The curtain is about to be pulled back on the U.S. economy when earnings season gets underway. We can expect a very mixed set of results for the S&P 500, as evidenced by some preliminary reports that crossed the tape in the past month. While business at Monsanto (NYSE:MON) is straight up, Nike (NYSE:NKE) “dropped a shoe,” so to speak, last week with its downside surprise. Even as shares of Coca-Cola (NYSE:KO) hit new highs, shares of McDonald’s NYSE:(MCD) are down 20% from their January high. The comparisons go on and on.
As I was combing through the new 52-week highs list from Investor’s Business Daily, I was surprised to see how many commercial-property stocks were on the list — a disproportionally high number, to be quite frank.
My takeaway from that observation is that, if things are as bad out there as the economic data implies, then why are so many operators of office space, industrial warehouse space, medical parks, strip malls and other commercial property seeing their shares so handsomely rewarded? Either the very bearish sentiment reading from the AAII last week is accurate or the economy is set to pick up some speed later this year when few people are expecting it.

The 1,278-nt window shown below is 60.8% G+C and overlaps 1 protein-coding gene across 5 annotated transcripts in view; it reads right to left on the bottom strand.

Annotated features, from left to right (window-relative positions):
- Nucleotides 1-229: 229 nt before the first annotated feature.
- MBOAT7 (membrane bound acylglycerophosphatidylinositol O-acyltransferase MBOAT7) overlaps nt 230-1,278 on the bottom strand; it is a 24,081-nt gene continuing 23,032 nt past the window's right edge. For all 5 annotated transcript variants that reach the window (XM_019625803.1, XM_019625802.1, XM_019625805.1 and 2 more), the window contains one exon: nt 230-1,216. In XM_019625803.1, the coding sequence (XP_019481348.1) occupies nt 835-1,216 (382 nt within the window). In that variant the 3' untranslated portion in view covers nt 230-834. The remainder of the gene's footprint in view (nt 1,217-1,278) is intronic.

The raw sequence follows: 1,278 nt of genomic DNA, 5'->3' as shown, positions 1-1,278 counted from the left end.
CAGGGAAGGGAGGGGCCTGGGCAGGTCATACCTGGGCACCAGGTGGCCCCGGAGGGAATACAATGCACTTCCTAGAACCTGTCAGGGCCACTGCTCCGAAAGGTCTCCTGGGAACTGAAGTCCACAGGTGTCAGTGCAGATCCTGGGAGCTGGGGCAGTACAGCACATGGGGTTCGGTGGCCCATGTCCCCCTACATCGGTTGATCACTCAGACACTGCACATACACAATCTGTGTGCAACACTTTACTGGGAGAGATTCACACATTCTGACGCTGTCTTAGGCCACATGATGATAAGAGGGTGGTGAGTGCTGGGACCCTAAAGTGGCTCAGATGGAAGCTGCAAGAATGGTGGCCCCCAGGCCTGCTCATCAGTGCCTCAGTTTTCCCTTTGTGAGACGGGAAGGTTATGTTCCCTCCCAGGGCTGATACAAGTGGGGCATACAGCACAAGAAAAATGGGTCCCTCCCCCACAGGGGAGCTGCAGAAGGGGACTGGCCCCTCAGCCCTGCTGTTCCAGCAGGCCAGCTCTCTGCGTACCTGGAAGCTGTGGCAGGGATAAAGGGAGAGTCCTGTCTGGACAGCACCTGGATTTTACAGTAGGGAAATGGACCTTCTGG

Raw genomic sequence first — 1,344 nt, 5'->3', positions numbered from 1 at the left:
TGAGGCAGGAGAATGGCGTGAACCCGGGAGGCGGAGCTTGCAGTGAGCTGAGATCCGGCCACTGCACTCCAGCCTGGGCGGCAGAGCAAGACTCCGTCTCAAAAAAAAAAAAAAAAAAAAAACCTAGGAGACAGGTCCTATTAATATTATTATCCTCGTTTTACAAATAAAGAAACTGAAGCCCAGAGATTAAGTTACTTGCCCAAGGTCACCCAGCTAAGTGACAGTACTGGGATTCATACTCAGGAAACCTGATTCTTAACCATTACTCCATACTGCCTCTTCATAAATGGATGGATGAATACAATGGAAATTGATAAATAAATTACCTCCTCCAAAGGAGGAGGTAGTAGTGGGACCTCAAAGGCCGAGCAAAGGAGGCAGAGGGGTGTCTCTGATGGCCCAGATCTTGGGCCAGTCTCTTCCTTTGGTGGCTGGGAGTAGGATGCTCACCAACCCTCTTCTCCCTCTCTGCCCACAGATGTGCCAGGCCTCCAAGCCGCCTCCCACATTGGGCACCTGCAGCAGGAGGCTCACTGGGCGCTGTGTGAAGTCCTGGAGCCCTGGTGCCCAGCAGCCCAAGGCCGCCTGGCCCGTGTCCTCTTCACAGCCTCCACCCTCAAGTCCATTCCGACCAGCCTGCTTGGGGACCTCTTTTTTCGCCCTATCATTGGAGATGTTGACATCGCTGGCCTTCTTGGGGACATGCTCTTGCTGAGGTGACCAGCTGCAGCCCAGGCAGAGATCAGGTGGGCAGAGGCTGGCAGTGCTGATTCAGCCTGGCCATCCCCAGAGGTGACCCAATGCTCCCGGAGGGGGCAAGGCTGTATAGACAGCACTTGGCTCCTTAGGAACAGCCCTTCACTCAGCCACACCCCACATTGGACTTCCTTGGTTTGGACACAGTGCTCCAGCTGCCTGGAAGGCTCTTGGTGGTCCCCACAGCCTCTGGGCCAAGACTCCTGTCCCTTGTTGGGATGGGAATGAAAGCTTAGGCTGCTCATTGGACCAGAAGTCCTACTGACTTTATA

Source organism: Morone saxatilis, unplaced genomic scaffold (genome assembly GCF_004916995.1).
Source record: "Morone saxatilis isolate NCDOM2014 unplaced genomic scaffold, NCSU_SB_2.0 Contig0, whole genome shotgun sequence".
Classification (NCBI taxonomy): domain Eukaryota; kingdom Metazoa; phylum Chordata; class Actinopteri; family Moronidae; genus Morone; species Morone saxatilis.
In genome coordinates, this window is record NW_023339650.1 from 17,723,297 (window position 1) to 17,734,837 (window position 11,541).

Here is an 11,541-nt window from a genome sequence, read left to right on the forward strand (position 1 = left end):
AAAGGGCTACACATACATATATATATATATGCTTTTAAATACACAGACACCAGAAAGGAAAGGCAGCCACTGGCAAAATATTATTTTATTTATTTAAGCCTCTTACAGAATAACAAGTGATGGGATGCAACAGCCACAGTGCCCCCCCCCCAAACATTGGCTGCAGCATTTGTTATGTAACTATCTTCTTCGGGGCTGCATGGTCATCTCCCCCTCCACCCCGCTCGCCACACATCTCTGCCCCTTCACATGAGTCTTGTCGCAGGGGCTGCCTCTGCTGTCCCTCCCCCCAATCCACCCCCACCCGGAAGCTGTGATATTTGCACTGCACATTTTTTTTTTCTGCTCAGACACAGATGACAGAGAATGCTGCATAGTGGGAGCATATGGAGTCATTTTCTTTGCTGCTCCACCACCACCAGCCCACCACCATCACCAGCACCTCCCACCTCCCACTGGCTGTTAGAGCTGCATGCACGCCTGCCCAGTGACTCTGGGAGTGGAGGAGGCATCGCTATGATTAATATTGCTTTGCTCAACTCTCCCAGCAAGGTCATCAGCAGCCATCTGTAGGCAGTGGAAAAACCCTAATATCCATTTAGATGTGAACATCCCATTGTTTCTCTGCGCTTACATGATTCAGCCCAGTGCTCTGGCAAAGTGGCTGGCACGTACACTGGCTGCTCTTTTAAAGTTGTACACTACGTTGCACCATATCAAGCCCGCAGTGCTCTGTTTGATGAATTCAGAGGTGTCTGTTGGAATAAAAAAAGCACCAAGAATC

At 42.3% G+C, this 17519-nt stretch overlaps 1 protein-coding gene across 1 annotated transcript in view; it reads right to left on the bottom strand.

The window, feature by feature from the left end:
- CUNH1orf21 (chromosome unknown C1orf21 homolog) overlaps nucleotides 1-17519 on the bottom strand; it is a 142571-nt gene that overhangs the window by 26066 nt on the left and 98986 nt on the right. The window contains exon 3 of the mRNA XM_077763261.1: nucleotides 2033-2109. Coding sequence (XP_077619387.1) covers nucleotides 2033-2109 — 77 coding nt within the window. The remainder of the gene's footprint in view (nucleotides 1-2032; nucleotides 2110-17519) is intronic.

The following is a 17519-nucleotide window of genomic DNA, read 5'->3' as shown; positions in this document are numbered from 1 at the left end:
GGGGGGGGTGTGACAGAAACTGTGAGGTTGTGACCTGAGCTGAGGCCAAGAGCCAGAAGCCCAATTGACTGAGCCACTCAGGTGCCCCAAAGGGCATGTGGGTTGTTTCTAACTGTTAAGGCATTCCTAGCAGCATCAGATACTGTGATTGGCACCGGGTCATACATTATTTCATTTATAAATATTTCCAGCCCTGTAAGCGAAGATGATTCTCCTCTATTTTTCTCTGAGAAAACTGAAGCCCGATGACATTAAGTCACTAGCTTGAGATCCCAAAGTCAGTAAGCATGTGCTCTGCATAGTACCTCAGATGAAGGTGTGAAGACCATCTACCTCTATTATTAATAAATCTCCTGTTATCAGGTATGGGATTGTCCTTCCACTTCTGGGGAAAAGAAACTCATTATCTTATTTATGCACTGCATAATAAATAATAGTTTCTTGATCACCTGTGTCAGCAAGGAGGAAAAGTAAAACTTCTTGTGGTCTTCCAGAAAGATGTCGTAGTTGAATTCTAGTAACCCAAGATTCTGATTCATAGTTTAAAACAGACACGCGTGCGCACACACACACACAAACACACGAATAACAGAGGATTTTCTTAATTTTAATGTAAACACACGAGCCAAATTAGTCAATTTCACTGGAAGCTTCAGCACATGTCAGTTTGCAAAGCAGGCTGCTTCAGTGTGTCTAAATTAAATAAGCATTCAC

It’s best to remain unbiased about what the tape is trying to tell us, even in a highly charged election year where rhetoric is just ramping up to fever pitch. The market senses that Europe won’t come unglued at the seams, China likely will orchestrate another banner year of close to 8% growth, and the year-end fiscal cliff dilemma will get pushed out until the second quarter of next year when the possibility of a genuine consensus on budget and tax policy can be ironed out. This may sound rose-colored to some, but if it weren’t the case, the S&P would be trading well under 1,300 now.